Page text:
If you come across any bubbles in your clay surface while rolling the clay, poke them with a pencil tip or clay knife tip to make sure that they're gone before you proceed with smoothing and texturing the clay.
Take your rubber rib and smooth the surface of your clay, stroking across the entire surface of the clay with the rib horizontally, then vertically. Flip the clay over and do the same procedure again, smoothing the surface of the clay with the rubber rib by stroking across both horizontally and vertically until smooth. Now you should have a beautifully smooth piece of clay, ready to decorate with your textural design.

4. Texture the clay:
Sprinkle the surface of the clay lightly with cornstarch to keep your tools and leaves from sticking. Keep in mind that you do NOT want to press or cut your design completely THROUGH the the clay. Be careful to leave at least 1/8" thickness of clay in the thinnest areas or your mold may be more prone to breaking. As you create your texture, the hollows/deeper impressions in your mold will be the raised areas on your glass surface, and the raised areas on your mold will be the hollows/impressions on your glass surface.
A) If you're pressing leaves into the surface, arrange the leaves on the surface into the pattern you desire, then roll over the surface with even pressure with a rolling pin. I then like to take my fingers and press the leaves more deeply into the surface of the clay to make a deeper impression.
B) Add carved details, rubber stamps, press in objects as desired
C) It's a good idea to create a rim to contain the melted glass by slightly raising the edges of your clay from your table.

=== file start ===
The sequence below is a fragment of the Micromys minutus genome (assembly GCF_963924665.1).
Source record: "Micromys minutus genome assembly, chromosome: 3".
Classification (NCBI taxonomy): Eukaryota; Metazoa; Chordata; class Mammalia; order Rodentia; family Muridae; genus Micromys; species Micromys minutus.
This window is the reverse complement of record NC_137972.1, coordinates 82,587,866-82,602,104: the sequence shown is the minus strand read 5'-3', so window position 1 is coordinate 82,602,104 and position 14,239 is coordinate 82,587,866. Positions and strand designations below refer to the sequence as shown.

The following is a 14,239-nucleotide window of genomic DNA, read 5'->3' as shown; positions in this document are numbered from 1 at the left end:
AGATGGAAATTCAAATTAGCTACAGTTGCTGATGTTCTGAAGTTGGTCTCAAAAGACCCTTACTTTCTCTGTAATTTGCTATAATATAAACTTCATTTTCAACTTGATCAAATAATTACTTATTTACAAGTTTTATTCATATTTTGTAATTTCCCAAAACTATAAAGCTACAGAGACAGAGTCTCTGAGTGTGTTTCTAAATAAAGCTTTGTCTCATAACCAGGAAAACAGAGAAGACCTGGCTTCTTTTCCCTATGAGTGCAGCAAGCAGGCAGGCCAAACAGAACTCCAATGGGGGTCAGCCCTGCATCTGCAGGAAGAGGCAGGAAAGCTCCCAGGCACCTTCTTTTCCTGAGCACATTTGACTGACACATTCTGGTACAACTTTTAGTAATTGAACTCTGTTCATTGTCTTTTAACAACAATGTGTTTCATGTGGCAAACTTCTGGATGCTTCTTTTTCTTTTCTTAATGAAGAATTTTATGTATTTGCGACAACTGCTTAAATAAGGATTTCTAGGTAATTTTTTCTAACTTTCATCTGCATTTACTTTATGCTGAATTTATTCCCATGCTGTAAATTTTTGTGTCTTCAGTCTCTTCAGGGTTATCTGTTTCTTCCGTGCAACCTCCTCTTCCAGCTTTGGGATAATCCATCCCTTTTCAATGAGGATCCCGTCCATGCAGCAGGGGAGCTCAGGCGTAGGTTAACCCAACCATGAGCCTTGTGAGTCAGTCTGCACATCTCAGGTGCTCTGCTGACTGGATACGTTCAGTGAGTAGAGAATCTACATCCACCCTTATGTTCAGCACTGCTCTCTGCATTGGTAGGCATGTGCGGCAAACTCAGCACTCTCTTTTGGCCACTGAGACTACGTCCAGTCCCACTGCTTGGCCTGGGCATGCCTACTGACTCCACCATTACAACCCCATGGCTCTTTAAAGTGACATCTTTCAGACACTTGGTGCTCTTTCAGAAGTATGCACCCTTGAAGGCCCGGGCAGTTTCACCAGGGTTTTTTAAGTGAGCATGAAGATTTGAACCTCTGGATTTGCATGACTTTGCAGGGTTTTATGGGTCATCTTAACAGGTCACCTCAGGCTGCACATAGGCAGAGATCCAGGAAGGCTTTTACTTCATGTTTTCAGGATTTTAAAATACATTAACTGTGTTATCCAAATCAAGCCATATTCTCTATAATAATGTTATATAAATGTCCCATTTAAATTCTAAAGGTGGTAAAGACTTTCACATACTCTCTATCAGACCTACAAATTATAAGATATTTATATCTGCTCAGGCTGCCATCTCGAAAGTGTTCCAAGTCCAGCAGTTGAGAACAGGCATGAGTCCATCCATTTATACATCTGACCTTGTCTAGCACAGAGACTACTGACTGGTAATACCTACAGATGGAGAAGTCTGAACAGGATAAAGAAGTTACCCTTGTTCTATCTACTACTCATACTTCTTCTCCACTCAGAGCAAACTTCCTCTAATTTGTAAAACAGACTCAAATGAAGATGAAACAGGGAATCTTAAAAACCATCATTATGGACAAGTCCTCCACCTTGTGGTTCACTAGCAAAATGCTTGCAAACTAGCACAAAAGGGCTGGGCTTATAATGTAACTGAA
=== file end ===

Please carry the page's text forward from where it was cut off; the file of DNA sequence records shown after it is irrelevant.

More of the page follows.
-Make sure that your design does not include "under-cuts", or places where the surface of the clay mold juts out over carved hollowed-out areas. The glass will melt into these areas and get stuck.
-If you want to create a thicker piece of fused glass, you'll need to create a rim to contain the glass in your mold. If you do create a rim, be sure that it gently slopes OUTWARD so that the glass will release easily out of the mold.
-The smoother your mold, the smoother the glass. I like to make sure that all of the edges of my textured pattern feel smooth, and that there are no areas in my design that could create a jagged or sharp glass surface.
5. Dry your mold:
Follow the clay manufacturer's instructions. Paper clay is very forgiving, though all clay is prone to warping if dried to quickly. I like to leave my mold on my work table for a few hours covered loosely with a layer of paper towels. Once it is firmly leather hard I carefully move it to a kiln shelf in my garage and wait until the ceramic mold is completely bone dry. During the colder winter months I dry the molds indoors rather than in the garage.


Monday, December 21, 2015

Colour de Verre Cabbage Leaf Mold Tutorial

Colour de Verre has a lot of really nice molds for glass fusing.  One of our favorite molds is their cabbage leaf mold.  Click on the link below, found on the Colour de Verre website, to learn how to fill this mold with frit and fuse.  Use the leaves to create beautiful bowls and plates by layering multiple leaves.

Monday, October 19, 2015

Slumpy's Bubble Technique Video

This is a great video to watch, it not only shows how to create purposely planned bubbles in fused glass art, but it also shows new glass fusers how to cut glass to fit their fusing molds!  

This is how Slumpy's described their video:
Learn how to create a one of a kind glass piece with bubble accents. Use clear glass stringers to create floating bubbles or contrasting stringer to create a grid bubble effect. Turn your glass 90 degrees to create a crisscrossed grid effect or 45 degrees to create a diamond grid effect. The possibilities are endless!


Wednesday, October 14, 2015

Screen Printing with Bullseye Glass Powders - video